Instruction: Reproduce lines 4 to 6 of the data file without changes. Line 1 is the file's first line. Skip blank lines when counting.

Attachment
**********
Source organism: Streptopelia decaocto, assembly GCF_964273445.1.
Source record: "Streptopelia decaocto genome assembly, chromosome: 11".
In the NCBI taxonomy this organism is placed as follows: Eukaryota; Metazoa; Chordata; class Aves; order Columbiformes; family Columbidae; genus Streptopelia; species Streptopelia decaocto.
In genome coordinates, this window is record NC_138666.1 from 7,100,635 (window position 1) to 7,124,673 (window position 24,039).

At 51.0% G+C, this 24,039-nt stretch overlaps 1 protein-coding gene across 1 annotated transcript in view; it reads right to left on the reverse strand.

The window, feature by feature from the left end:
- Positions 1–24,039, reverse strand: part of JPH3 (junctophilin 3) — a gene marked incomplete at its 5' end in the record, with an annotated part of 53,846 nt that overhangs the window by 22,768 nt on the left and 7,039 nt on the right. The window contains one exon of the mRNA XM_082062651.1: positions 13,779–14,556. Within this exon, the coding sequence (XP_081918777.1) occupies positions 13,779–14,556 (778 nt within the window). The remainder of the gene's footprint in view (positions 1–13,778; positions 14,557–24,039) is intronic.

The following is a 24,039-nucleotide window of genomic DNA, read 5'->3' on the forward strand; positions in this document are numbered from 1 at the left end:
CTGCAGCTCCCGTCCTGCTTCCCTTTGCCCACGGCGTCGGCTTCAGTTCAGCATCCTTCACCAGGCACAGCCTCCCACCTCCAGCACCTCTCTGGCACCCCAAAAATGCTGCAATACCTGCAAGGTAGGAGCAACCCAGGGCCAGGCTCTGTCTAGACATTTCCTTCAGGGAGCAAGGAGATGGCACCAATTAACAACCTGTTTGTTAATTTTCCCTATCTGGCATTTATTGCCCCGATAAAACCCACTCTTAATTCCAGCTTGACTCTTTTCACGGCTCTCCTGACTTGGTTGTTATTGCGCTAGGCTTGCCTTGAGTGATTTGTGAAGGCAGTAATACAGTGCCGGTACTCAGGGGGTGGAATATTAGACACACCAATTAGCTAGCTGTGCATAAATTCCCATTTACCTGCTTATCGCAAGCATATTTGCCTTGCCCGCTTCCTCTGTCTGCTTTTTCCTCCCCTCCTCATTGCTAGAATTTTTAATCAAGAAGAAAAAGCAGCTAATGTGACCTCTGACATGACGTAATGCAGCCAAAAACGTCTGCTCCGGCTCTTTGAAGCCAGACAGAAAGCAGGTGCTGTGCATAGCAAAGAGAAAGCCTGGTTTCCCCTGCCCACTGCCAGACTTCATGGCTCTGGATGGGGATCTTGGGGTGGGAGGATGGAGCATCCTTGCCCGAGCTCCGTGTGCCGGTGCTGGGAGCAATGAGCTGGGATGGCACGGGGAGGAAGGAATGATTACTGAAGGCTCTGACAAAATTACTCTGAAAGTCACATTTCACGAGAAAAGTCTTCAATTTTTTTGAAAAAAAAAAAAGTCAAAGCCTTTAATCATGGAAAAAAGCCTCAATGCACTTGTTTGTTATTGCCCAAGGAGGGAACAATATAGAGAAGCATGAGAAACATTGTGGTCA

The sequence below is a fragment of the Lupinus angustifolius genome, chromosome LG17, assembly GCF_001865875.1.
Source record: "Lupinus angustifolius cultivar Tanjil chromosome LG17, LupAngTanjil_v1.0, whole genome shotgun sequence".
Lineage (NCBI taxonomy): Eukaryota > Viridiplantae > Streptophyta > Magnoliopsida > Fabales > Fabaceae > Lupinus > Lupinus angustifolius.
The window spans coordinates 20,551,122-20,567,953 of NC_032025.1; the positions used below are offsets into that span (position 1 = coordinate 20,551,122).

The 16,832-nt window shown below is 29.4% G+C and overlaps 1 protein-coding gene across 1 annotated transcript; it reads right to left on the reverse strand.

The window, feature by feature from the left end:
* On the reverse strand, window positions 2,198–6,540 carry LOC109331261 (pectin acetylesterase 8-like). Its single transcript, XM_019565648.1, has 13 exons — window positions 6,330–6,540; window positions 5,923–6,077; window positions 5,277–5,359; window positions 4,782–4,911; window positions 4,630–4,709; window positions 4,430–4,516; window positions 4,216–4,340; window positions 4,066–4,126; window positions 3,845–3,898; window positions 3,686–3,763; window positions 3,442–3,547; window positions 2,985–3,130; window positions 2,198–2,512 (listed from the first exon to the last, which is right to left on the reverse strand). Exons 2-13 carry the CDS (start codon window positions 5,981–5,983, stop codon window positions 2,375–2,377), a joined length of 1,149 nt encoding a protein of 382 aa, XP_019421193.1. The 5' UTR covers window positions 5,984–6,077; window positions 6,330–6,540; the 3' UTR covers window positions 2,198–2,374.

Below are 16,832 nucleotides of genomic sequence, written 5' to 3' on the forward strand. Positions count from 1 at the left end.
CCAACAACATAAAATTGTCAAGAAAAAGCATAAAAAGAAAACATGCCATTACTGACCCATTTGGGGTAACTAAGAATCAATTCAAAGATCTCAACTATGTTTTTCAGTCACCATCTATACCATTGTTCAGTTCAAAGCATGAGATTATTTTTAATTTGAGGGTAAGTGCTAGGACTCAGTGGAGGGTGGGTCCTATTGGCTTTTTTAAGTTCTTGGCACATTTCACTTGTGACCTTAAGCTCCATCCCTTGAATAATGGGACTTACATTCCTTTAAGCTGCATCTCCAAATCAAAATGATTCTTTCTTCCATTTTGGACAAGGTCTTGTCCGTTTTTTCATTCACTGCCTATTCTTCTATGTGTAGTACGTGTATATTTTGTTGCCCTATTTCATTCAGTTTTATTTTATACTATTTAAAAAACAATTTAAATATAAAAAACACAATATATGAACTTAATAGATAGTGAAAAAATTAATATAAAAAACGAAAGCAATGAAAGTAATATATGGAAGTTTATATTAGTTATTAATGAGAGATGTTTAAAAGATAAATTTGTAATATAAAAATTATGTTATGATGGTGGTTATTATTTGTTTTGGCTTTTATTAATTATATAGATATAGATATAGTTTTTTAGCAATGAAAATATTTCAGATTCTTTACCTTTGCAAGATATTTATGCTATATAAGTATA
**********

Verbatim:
In genome coordinates, this window is record NC_138666.1 from 7,100,635 (window position 1) to 7,124,673 (window position 24,039).

At 51.0% G+C, this 24,039-nt stretch overlaps 1 protein-coding gene across 1 annotated transcript in view; it reads right to left on the reverse strand.

The window, feature by feature from the left end: